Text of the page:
|High on Kelso Ridge|
The idea this weekend was for Derek to get another winter 14er ascent - to make it three weekends in a row, something I’m pretty sure I’ve never done. Thinking that Spring starts on the 21st, I thought we could go either day. Wrong! Leap Year. So, we got in a Spring ascent instead. Still it felt like winter out there and we went on skis from the car, so great training for us.
We went back to Grays and Torreys because Derek had a tough time on our previous trip. He was still having heel troubles and had a hard time pulling the sled up to our campsite at the summer trailhead. Derek switched to snowshoes to attempt the peaks, but his heels turned him back very early. I went on to just get Grays, skipping Torreys due to prodigious wind.
We left the house a bit after 5 a.m. and were skiing up the 4WD road at 6:45 a.m. A quarter mile up we found a pickup truck stuck in the snow. I shook my head. It’s so stupid to drive up this road. Unless you have a speciality snow vehicle, you’re going to get stuck. As we neared, the front door opened and a young guy (20’s) asked, “Do you have something that can jump me? My battery is dead. I’ve been here all night.” “Nope,” I said. I can’t get up this road and there is very little chance anyone down there can get up here to jump you, but a few other SUV’s pulled in and you could ask.” He said he didn’t see the sign telling him not to drive up this road. He was just following Google directions. How he ran his battery down to nothing, I’m not sure. Maybe running his heater all night? He’s learning an expensive and time-consuming lesson. The truck was there when we got back down, but the guy was not. I hope he was getting a shovel.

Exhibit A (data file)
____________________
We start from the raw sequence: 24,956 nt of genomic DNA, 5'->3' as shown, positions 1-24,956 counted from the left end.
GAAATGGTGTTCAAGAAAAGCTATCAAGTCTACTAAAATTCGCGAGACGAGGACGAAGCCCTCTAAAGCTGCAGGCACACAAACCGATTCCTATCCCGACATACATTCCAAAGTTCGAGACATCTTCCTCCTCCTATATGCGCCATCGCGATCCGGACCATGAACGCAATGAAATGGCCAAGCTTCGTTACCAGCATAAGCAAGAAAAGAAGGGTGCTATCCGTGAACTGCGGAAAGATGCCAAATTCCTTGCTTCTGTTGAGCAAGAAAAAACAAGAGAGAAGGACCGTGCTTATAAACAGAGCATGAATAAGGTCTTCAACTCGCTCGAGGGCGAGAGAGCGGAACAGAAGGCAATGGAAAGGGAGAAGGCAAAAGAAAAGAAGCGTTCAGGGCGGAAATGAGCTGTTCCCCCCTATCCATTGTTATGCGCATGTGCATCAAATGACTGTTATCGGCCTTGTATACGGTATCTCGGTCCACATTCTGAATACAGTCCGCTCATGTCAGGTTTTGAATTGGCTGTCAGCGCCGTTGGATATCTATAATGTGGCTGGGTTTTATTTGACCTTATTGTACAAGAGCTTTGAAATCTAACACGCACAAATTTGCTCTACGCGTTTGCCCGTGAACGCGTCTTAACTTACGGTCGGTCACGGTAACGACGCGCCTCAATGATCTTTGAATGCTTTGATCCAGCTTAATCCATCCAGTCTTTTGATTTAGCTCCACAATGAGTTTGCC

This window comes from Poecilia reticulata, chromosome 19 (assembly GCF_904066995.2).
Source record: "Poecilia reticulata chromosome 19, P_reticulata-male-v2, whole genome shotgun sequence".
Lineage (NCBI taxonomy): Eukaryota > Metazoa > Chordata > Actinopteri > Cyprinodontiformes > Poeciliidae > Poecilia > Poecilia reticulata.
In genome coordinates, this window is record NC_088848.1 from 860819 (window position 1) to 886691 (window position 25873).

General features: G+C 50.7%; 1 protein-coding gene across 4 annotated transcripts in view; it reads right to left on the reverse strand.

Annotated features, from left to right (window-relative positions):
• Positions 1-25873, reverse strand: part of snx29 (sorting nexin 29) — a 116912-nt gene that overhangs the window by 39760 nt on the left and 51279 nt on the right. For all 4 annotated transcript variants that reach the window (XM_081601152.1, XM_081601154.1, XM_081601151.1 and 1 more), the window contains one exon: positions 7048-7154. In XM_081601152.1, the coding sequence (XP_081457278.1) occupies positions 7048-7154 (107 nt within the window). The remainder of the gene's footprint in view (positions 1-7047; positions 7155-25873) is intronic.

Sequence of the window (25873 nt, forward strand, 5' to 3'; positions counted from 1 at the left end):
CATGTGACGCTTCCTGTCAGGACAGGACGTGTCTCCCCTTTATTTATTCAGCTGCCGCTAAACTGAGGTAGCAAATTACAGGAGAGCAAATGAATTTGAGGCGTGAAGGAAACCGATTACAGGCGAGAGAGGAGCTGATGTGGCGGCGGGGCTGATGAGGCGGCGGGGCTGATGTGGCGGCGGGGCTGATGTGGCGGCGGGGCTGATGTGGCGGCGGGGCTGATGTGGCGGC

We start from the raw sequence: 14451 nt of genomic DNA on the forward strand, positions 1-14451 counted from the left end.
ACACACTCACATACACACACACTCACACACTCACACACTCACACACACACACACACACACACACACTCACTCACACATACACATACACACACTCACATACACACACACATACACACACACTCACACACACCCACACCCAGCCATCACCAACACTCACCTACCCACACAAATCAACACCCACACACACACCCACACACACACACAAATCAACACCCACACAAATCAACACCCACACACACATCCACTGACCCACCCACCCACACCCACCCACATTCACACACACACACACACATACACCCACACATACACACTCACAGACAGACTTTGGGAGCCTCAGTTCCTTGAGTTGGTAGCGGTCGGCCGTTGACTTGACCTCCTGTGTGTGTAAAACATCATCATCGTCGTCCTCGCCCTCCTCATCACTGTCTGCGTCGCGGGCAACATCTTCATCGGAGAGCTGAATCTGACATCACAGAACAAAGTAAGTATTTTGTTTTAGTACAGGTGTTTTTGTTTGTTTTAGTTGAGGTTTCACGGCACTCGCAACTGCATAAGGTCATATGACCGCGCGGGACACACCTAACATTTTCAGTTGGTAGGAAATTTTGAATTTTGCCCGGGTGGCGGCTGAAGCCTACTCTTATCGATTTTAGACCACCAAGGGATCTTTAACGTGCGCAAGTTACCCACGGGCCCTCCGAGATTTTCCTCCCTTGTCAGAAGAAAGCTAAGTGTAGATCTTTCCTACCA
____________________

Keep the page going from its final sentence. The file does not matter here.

Derek was skiing up in his mountaineering boots and I was once again in my NNN boots. I really need to get out and rip up my feet so that I can get my boots properly fitted. :-) The blisters will show the fitter what needs to be done. Anyway, we skinned up the road. Derek’s boots, skis, and bindings are considerably heavier than mine, which is surely one of the reasons I’ve been dragging my feet on using my mountaineering boots. But Derek kept up great and set the pace most of the way into the bridge at the summer trailhead. We got there in 1h15m. This is exactly three miles and gains about 1500 feet - from 9800 feet where we parked to 11,300 at the bridge. From there it is 3000 feet to the summit of either peak. Grays and Torreys are the 10th and 12th highest peaks in Colorado and there is just three feet difference between the two: 14,270 and 14,267.
On the way up the road we caught the morning sun setting fire to Kelso Ridge - the east ridge of Torreys. There is a classic 3rd class route up this ridge and Homie had already put the idea into my head. Further up, when we got a good look at the conditions, we were drawn to it like a Portland-ite to local, organic produce.
Taking skis above the bridge requires some backcountry/survival skiing experience. I wasn’t sure Derek was ready, but he was all in to try. Worst case, he would have to walk down. That could be very bad if the snow was soft, but we were committed. We followed the tracks leading across the bridge and steeply up the summer trail, not wanting to try putting in a track up the drainage. That would have been fine, as it turns out, since we came down that way. Further up, when the trail comes close to the very steep, avalanche-prone slopes of Kelso Mountain, I veered south, maybe not enough, but further away from the danger. I kept one eye on the slope above, but the snow seemed very solid. We did see a fracture line at the very top of the Dead Dog Couloir on Torreys, but Kelso was quiet and we skinned by hoping not to wake the sleeping giant.